He is calling on Gov. Newsom to stop issuing approvals for new oil and gas wells and for fracking, institute a buffer between wells and communities and commit to a plan to phase out oil and gas production while transitioning oil workers to green jobs.
"Oil production pollutes the air we breathe and the water we drink," Kretzmann said, adding that research has shown higher rates of preterm births and low birth weights associated with pregnant women who live near oil and gas wells.
"These harms fall disproportionately on communities of color and low-income communities, who already suffer from higher exposure to industry pollution," he said.
Kretzmann does not see room for a compromise, though.
"Trying to reach a grand bargain with the oil industry responsible for climate change is a fool's errand," he said. "It is time politicians stop pretending to look to Big Oil for solutions. These companies are simply not interested in doing anything other than lining their pockets."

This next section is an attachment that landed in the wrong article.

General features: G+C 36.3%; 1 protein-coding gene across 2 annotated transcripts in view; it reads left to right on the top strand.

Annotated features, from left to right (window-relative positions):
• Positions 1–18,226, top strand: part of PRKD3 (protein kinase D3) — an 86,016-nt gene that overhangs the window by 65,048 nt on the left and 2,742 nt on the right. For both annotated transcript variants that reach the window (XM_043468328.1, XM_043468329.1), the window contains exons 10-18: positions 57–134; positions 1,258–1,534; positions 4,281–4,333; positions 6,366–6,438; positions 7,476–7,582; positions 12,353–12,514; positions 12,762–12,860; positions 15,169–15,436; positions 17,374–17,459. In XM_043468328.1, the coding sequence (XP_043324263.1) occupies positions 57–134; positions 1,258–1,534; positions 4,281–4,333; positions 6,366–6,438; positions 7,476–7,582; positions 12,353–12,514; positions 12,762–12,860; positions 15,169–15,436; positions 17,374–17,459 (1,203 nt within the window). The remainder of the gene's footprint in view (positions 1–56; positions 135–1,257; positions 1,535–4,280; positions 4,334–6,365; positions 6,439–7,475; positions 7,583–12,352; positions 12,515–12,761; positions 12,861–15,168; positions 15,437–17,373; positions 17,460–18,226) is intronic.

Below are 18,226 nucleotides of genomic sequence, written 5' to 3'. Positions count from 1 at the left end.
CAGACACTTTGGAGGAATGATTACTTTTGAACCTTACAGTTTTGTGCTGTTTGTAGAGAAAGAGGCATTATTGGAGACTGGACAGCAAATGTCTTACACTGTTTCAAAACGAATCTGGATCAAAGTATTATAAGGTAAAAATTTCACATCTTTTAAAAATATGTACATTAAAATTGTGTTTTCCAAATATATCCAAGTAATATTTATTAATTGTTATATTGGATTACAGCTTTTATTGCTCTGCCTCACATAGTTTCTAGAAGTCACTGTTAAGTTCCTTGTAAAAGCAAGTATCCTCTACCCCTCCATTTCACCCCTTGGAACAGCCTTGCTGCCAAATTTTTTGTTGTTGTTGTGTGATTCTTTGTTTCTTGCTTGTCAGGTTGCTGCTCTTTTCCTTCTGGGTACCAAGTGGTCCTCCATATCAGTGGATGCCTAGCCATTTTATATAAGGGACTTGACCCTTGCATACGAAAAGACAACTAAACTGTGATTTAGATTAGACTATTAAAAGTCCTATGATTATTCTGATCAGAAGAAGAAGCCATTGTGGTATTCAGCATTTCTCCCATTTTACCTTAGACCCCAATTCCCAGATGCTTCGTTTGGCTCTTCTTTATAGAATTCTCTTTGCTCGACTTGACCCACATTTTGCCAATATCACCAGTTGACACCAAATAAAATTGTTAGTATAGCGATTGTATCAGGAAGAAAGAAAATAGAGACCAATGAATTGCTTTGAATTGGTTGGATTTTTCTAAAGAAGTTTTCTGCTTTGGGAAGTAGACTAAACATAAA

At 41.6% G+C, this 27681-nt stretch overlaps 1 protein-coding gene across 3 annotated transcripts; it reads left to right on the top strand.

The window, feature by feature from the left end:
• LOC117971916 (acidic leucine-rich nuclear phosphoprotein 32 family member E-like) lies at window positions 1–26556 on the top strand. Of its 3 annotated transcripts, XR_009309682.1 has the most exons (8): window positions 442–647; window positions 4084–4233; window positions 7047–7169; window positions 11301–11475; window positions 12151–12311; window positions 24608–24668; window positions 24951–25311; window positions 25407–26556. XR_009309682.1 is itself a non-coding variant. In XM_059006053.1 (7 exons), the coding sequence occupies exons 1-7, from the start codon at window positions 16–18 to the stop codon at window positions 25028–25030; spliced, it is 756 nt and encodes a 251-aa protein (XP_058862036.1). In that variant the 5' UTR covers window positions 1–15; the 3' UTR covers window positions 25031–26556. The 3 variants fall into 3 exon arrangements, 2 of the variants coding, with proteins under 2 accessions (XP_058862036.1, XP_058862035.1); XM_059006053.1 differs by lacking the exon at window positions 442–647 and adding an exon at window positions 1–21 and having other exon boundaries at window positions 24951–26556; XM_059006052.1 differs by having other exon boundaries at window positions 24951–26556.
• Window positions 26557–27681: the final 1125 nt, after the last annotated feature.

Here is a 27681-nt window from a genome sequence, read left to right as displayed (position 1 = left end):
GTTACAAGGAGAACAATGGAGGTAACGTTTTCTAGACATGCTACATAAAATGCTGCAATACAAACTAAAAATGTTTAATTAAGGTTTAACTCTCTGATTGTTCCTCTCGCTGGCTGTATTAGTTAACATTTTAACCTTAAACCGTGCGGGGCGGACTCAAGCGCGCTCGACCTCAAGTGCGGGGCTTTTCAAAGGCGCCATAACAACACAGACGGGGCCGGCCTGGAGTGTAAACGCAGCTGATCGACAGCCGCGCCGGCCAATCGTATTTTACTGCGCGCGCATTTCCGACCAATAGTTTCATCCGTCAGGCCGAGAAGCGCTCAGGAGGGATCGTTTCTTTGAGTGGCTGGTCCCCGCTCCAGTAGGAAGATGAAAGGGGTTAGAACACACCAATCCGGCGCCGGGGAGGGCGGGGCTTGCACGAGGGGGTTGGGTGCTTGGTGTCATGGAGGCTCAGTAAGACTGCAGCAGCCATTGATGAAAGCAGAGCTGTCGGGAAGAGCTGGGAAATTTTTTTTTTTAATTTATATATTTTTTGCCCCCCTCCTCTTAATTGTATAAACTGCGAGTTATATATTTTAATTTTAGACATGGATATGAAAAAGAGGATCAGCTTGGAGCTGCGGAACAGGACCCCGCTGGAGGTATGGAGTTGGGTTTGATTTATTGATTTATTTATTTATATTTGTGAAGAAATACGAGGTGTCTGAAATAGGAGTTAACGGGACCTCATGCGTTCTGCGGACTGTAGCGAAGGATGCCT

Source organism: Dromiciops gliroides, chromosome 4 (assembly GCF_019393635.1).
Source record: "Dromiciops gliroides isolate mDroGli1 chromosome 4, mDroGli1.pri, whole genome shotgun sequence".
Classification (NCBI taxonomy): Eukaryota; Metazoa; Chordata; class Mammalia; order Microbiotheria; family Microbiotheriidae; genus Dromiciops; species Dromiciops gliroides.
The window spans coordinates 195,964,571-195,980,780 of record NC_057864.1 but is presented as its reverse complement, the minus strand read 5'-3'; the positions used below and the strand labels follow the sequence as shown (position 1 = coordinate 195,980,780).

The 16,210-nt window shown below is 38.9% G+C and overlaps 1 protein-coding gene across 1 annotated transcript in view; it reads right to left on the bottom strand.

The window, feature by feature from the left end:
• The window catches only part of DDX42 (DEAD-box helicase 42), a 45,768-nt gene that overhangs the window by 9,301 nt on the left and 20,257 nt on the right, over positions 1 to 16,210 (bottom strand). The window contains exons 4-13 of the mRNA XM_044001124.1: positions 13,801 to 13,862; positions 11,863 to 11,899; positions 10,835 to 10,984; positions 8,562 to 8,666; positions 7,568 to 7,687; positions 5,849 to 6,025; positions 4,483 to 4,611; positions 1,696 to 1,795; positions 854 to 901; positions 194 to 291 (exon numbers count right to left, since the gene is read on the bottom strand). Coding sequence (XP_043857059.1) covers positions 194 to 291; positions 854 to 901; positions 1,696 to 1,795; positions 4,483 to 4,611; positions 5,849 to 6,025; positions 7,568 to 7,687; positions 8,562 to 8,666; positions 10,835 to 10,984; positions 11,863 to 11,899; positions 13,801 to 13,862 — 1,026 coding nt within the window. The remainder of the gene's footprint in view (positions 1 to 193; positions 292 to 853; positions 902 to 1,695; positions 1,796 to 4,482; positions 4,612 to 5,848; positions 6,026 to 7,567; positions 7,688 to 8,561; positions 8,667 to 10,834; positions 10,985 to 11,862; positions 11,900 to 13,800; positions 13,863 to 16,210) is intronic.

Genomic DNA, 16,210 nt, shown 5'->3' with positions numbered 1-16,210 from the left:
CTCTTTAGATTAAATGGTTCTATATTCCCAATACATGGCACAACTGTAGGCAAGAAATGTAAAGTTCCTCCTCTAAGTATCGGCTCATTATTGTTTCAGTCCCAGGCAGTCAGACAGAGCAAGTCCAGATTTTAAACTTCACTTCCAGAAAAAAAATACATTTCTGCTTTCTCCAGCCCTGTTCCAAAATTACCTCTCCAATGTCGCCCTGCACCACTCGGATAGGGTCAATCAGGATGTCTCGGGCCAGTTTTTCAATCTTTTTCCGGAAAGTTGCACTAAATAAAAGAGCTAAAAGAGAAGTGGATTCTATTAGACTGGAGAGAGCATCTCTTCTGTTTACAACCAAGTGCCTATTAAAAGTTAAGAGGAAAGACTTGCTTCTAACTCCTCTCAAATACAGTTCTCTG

How to Reach a Deal
But one expert on oil politics says there is hope for a compromise.
A deal on wide-ranging petroleum drilling limits should focus on helping older petroleum workers "retire with dignity" and younger workers transition to new jobs, according to Matto Mildenberger, an assistant professor of political science at UC Santa Barbara.
"The key here will be to split labor and business," said Mildenberger, who wrote the book, "Carbon Captured: How Business and Labor Control Climate Politics."
"Negotiations with the fossil fuel industry itself will be less productive," he said.
Key to that strategy will be putting in place a "just transition," a term used to describe a fair way of transitioning oil workers into a green energy economy.
But Hunter, from the construction union, dismisses that idea.
"We want to stop hearing about the green jobs they are going to create for blue collars as 'compromise,'" he said.
"No one should lose their job because the politics of the day kills an industry before we have the technology to create enough energy in alternate ways."